Words by Katherine Mallett
Artwork by Amelia Field
As borders continue to re-open and people are eager to satiate their so-called ‘travel bug’, it has never been more important to educate ourselves about the detrimental, and often irreversible impacts that travelling can have on the environment. It is our responsibility to look after our planet and ensure we are doing everything we can to reduce the threat of global warming, and this is no more prevalent than when travelling.
Although the global pandemic has been anything other than welcome by most, it is apparent that this may have been what the environment has been craving in order to recover and renew itself. A huge decline in international travel, along with a halt in commercial activity, has helped lead to a significant decline in the production of carbon emissions. As well as this, we have seen an improvement in air quality, reduction in noise pollution and cleaner rivers, which has positively impacted international wildlife. But it’s not only the wildlife that has benefited. A recent study has revealed that there has been 11,000 fewer deaths in Europe during lockdown, due to a vast improvement in air quality.
Despite such reassuring images surfacing, including that of clear water in Venice and the Himalayas being seen for the first time in 30 years in India, the world must and will eventually return to a sense of normality – whatever this may look like. Thankfully, countries have already began opening up their borders, with many countries offering incentives to tourists to entice people to travel there for their holidays. Although the prospect of a summer on the shores of the South of France or of a sangria at the pool bar in Ibiza sounds more than appealing (I can almost taste it), it is vital to consider the environment as much as we can before we rush to hit that ‘book’ button.
It would be hypocritical, practically criminal of me (as a TRAVEL section editor) to scorn or deter people from exploring the globe – after all it’s one of life’s certain joys. However, it is important that we are aware of the impacts that travelling often has on the environment, and in turn do our bit to help reduce these.
How can I travel sustainably?
Train Trumps Plane
Flying is arguably one of the most harmful modes of transport, as it has such a large carbon footprint. Although flying is often praised for its speed and convenience, you could instead opt for ‘slower travel’ by catching the train(s). This could mean you visit fewer places but spend more time at each destination. Travelling by train gives you the opportunity to intimately witness a countries landscape, whilst considerably reducing your carbon footprint. Many countries have advanced railway networks that make it easy and convenient to get around and this includes (but is in no way exclusive to) India, Switzerland and Russia.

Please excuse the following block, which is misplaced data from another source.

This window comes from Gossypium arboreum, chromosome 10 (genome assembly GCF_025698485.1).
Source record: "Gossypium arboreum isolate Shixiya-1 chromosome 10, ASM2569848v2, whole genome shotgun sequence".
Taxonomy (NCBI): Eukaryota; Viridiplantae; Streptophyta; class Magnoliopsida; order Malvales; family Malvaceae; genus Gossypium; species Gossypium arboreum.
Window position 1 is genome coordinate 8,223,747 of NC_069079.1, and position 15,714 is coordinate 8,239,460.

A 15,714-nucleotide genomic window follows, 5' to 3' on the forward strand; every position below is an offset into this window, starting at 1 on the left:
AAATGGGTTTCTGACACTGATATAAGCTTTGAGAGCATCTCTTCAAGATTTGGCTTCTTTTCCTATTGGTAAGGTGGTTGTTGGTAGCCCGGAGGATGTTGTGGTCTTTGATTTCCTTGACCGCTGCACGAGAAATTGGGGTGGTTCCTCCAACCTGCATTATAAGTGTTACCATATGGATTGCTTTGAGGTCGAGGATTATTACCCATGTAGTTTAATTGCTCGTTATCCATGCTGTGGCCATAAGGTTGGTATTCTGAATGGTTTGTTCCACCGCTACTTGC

It is sometimes unavoidable to travel by plane, and in such circumstances, it is important thatyou do your research and travel with an airline that is doing their bit to be actively eco-friendly.For example, United Airlines announced in 2018 that it would reduce its carbon emissions by 50% by 2050. Also, the airline hasintroduced “Flight for the Planet”, which has since been deemed the most eco-friendly commercial flight of its kind in aviation history. This is a result of sustainable biofuel and carbon offsetting; the investment of funds in organisations which help to lower carbon emissions.
Despite our best intentions with recycling, it is shocking that tonnes of plastic waste ends up in landfill each year. When on holiday or travelling it is easy to buy bottled water or use plastic bags as a “one-off”. It is important that are good intentions extend to everyday of the year, including holidays, and we must do our best to refuse single-use plastic when possible. Also, try to reduce your plastic consumption by making simple and easy switches, such as using metal straws, shopping with reusable tote bags and getting your morning coffee in a reusable (and preferably recycled) coffee cup.
Research your Resort
Before booking your trip, try and do your research about where you are staying. Invest your pennies in hotels and accommodation that are truly doing their bit to reduce their environmental footprint and are investing in being sustainable. For example, cotton is one of the most polluting industries on our planet, but despite this, many hotels boast cotton bedding. Try looking for hotels that offer alternatives, such as organic cotton bedding or somewhere that avoids this altogether.
Exploring new landscapes and immersing oneself in new cultures should be fun, exciting and refreshing. Doing so sustainably by implementing small but mighty changes in what we know and how we use this information is rewarding. There is no doubt that every little helps when it comes to preserving our beautiful planet.